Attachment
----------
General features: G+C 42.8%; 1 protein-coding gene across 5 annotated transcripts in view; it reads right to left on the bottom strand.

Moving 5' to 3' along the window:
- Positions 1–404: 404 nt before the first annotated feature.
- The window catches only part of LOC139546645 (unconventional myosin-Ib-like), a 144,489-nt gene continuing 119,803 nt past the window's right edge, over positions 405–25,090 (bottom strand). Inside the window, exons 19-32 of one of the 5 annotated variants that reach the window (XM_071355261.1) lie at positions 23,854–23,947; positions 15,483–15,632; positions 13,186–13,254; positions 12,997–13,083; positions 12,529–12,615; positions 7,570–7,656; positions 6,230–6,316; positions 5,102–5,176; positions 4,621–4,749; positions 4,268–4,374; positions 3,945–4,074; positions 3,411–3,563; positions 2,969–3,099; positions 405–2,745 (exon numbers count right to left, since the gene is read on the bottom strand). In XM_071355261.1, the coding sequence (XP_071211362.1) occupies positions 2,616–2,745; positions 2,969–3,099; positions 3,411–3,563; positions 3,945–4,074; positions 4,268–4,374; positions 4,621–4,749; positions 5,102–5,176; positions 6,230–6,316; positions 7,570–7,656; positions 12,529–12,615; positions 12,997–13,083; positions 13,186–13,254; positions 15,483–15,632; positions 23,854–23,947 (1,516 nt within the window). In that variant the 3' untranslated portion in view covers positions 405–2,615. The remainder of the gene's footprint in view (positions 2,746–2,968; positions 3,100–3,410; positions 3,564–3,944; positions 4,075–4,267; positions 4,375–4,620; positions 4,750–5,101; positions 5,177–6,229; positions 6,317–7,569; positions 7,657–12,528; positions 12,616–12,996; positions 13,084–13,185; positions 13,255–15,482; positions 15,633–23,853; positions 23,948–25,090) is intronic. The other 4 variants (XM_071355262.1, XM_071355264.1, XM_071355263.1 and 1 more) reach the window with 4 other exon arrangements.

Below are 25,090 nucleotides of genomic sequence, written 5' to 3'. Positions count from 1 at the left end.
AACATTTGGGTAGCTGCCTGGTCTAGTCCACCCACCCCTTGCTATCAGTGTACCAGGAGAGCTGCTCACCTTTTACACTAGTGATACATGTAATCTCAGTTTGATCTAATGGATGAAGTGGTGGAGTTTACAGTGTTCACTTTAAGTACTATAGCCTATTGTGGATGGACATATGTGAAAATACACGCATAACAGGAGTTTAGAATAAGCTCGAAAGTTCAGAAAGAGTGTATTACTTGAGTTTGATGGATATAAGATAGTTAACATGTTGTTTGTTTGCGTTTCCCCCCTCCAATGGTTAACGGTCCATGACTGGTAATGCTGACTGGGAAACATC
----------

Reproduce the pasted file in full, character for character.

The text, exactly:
General features: G+C 42.8%; 1 protein-coding gene across 5 annotated transcripts in view; it reads right to left on the bottom strand.

Moving 5' to 3' along the window:
- Positions 1–404: 404 nt before the first annotated feature.
- The window catches only part of LOC139546645 (unconventional myosin-Ib-like), a 144,489-nt gene continuing 119,803 nt past the window's right edge, over positions 405–25,090 (bottom strand). Inside the window, exons 19-32 of one of the 5 annotated variants that reach the window (XM_071355261.1) lie at positions 23,854–23,947; positions 15,483–15,632; positions 13,186–13,254; positions 12,997–13,083; positions 12,529–12,615; positions 7,570–7,656; positions 6,230–6,316; positions 5,102–5,176; positions 4,621–4,749; positions 4,268–4,374; positions 3,945–4,074; positions 3,411–3,563; positions 2,969–3,099; positions 405–2,745 (exon numbers count right to left, since the gene is read on the bottom strand). In XM_071355261.1, the coding sequence (XP_071211362.1) occupies positions 2,616–2,745; positions 2,969–3,099; positions 3,411–3,563; positions 3,945–4,074; positions 4,268–4,374; positions 4,621–4,749; positions 5,102–5,176; positions 6,230–6,316; positions 7,570–7,656; positions 12,529–12,615; positions 12,997–13,083; positions 13,186–13,254; positions 15,483–15,632; positions 23,854–23,947 (1,516 nt within the window). In that variant the 3' untranslated portion in view covers positions 405–2,615. The remainder of the gene's footprint in view (positions 2,746–2,968; positions 3,100–3,410; positions 3,564–3,944; positions 4,075–4,267; positions 4,375–4,620; positions 4,750–5,101; positions 5,177–6,229; positions 6,317–7,569; positions 7,657–12,528; positions 12,616–12,996; positions 13,084–13,185; positions 13,255–15,482; positions 15,633–23,853; positions 23,948–25,090) is intronic. The other 4 variants (XM_071355262.1, XM_071355264.1, XM_071355263.1 and 1 more) reach the window with 4 other exon arrangements.

Below are 25,090 nucleotides of genomic sequence, written 5' to 3'. Positions count from 1 at the left end.
AACATTTGGGTAGCTGCCTGGTCTAGTCCACCCACCCCTTGCTATCAGTGTACCAGGAGAGCTGCTCACCTTTTACACTAGTGATACATGTAATCTCAGTTTGATCTAATGGATGAAGTGGTGGAGTTTACAGTGTTCACTTTAAGTACTATAGCCTATTGTGGATGGACATATGTGAAAATACACGCATAACAGGAGTTTAGAATAAGCTCGAAAGTTCAGAAAGAGTGTATTACTTGAGTTTGATGGATATAAGATAGTTAACATGTTGTTTGTTTGCGTTTCCCCCCTCCAATGGTTAACGGTCCATGACTGGTAATGCTGACTGGGAAACATC